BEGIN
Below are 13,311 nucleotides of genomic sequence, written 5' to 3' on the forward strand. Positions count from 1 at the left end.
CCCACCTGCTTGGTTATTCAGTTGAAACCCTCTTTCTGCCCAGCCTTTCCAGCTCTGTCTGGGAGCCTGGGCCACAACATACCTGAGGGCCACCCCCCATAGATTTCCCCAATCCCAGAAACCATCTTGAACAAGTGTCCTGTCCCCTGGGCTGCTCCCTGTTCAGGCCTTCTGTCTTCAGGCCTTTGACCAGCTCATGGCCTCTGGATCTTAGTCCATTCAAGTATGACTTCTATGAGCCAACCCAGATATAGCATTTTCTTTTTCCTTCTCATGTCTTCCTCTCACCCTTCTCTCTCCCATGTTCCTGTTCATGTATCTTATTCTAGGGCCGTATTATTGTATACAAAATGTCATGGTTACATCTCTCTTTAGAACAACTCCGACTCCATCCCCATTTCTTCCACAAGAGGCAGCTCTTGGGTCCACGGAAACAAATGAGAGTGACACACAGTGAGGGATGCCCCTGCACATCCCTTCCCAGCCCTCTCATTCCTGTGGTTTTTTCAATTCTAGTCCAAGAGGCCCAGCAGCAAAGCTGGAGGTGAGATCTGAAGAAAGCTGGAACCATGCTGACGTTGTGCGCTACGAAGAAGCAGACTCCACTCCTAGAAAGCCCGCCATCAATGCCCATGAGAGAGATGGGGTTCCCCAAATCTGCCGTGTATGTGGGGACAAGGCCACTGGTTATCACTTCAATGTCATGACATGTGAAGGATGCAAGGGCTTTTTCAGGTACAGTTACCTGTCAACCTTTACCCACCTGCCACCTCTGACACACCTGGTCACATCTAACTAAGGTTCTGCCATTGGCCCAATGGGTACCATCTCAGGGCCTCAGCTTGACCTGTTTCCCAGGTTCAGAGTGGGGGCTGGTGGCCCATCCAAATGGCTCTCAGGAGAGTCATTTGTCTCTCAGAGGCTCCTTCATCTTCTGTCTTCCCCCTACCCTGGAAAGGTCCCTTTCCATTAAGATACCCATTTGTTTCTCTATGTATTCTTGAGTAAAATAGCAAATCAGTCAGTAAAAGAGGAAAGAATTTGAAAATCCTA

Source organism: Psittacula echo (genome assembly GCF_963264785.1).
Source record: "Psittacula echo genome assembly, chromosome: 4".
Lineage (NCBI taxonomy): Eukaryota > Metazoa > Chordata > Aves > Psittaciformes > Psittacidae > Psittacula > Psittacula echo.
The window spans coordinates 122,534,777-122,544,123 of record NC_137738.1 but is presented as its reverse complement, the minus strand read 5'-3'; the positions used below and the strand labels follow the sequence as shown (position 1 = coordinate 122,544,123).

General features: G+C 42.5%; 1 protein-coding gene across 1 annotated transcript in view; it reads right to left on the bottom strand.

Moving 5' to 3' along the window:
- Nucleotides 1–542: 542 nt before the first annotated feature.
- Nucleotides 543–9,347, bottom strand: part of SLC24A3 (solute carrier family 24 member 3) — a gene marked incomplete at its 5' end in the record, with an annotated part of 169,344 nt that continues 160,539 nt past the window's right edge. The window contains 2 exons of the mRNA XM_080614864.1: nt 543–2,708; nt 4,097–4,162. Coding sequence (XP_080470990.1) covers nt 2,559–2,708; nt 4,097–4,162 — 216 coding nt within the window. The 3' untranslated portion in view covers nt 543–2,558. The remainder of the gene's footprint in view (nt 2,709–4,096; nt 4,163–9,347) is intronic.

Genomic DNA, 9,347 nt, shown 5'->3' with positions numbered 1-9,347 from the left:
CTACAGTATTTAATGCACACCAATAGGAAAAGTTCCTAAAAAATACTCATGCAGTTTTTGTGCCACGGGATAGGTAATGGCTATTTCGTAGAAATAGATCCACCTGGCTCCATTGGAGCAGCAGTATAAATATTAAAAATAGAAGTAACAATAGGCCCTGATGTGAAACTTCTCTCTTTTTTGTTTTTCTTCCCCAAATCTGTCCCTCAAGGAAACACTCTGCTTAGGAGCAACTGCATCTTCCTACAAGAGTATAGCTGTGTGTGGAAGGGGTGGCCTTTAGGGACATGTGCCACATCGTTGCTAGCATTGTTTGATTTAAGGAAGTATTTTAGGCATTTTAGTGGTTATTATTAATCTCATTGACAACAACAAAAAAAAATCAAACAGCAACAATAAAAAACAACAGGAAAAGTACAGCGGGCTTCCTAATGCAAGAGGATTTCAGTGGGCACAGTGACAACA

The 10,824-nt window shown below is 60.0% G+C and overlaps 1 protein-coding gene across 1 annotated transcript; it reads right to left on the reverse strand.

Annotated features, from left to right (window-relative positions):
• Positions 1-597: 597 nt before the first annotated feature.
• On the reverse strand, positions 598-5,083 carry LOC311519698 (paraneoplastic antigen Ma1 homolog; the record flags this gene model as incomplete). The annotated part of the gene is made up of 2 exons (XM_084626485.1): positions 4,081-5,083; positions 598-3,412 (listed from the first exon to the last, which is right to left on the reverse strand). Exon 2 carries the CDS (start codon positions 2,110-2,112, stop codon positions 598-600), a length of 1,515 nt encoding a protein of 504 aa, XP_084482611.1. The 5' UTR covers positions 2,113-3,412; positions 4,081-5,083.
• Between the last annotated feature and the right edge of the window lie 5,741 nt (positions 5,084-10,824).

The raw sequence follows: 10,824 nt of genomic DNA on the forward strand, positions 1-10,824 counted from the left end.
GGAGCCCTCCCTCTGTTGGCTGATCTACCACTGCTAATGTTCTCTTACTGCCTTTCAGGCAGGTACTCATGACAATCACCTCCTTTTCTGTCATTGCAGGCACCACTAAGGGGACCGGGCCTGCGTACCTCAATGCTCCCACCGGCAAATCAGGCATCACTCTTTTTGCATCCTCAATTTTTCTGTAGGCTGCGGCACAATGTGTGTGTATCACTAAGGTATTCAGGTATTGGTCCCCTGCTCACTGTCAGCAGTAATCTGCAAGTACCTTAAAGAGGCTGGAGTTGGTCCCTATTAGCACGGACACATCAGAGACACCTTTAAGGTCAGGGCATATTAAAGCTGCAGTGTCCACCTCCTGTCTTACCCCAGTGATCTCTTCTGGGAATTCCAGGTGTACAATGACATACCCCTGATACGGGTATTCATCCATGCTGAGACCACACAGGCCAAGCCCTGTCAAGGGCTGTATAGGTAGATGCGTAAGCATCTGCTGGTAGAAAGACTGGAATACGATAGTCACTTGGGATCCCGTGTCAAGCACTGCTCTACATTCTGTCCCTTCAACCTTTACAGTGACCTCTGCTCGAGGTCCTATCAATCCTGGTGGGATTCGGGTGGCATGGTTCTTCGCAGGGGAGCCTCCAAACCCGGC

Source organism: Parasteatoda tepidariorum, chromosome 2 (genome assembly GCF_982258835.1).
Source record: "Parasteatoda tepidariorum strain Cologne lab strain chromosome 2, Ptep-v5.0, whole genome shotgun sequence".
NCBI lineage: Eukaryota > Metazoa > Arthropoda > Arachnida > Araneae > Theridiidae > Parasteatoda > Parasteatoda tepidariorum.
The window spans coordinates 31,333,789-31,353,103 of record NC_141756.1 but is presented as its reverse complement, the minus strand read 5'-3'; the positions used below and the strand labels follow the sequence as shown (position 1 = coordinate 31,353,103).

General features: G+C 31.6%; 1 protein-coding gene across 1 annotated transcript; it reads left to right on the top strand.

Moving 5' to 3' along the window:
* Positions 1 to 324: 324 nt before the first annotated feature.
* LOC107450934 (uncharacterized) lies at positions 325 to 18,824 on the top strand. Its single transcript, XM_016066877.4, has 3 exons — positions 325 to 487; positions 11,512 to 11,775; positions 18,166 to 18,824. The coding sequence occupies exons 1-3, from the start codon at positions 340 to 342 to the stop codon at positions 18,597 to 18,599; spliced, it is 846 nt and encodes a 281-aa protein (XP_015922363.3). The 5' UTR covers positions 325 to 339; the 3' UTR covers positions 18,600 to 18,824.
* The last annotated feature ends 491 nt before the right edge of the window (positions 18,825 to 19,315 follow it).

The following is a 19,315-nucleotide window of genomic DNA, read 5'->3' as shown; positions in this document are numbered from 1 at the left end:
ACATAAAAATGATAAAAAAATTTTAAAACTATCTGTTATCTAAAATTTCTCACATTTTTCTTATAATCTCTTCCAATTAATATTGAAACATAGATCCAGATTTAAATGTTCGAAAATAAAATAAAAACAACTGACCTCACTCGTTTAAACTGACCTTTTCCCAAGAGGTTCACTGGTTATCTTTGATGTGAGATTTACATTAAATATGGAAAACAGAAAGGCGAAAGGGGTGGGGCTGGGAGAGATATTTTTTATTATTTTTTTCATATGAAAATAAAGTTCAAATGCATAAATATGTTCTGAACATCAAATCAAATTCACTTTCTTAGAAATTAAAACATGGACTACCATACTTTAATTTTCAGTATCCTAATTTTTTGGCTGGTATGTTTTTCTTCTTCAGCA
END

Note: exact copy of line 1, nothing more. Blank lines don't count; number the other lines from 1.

Below are 13,311 nucleotides of genomic sequence, written 5' to 3' on the forward strand. Positions count from 1 at the left end.